If you’re here because of today’s series of stories in the Washington Post on educators blogging, let me take this opportunity to welcome you to the “edublogosphere” and to a really great conversation about how blogs and wikis and podcasts and other Web publishing tools are changing what we do in our classrooms and impacting student (and teacher) learning. (If you’re not here because of the Post articles, go read them!) Personally, I think it’s great that this conversation has finally gotten some coverage from the maninstream media. I’m really hoping it encourages more educators to dip their toes in the water, so to speak, and start considering the power and potential of the “Read/Write Web,” the one where it’s just as easy to create content and share it with wide audiences as it is to consume what’s already there.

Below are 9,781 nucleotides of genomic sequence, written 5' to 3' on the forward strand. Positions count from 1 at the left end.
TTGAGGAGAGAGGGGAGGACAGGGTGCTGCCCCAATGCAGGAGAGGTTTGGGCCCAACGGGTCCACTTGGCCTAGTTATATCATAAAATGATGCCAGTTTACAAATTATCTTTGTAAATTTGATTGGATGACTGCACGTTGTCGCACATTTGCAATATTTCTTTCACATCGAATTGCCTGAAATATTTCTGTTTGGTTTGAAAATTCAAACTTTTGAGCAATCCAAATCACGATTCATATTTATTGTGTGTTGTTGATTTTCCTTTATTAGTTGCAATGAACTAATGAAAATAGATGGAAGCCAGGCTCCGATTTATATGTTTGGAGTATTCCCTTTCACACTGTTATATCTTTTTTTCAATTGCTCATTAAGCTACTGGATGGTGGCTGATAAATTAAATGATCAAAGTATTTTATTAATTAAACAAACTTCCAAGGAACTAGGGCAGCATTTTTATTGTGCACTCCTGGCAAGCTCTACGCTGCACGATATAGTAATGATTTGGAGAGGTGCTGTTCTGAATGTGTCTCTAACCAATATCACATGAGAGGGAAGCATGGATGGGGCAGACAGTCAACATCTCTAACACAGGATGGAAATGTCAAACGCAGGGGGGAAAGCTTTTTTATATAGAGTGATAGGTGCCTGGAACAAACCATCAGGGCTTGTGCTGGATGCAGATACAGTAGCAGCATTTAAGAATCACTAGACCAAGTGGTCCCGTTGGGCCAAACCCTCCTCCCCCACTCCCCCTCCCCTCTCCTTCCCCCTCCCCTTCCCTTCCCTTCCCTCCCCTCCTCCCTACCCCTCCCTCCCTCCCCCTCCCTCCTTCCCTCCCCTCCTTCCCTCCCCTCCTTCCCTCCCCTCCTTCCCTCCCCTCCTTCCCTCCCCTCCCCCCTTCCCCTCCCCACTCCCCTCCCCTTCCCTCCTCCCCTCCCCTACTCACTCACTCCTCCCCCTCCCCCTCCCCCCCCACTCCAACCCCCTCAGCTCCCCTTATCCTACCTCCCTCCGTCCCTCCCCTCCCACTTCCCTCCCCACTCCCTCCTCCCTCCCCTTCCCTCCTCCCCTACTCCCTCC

Although the article states that “blogs can be personal journals for everyone to see,” please know that even more, they can be spaces to share ideas, to push each other’s thinking, to reflect on the practice and profession, and to make strong and powerful connections with people and ideas. I’m a blog snob in that I believe there is an intellectual component to this that can make it a pretty amazing learning tool, not just a place to capture the day’s events (though there’s absolutely nothing wrong with that.)
So, if you are new to all of this, here are some more links to start you on your journey. First, here is a wide ranging list of ed bloggers to add to those already linked in the article. (Just click on the + sign next to the “Weblogs in Ed” link in the left hand pane.) If you want to click through some links to classroom uses of blogs, try this list. If you want to learn more about how to get started with all of these tools (like you want to know what it means when The Post says you can “tag” the stories,) this might help. (I have no shame.) Or, if you just want to ask some questions, feel free to e-mail me.
Finally, let me just say that I’ve learned more, found more interesting teachers, and been much more intellectually engaged in my five years of blogging than at any other time in my life. This is an amazing community of educators, and I feel very fortunate to have become a part of it. May it be as transformative for you as it has for me…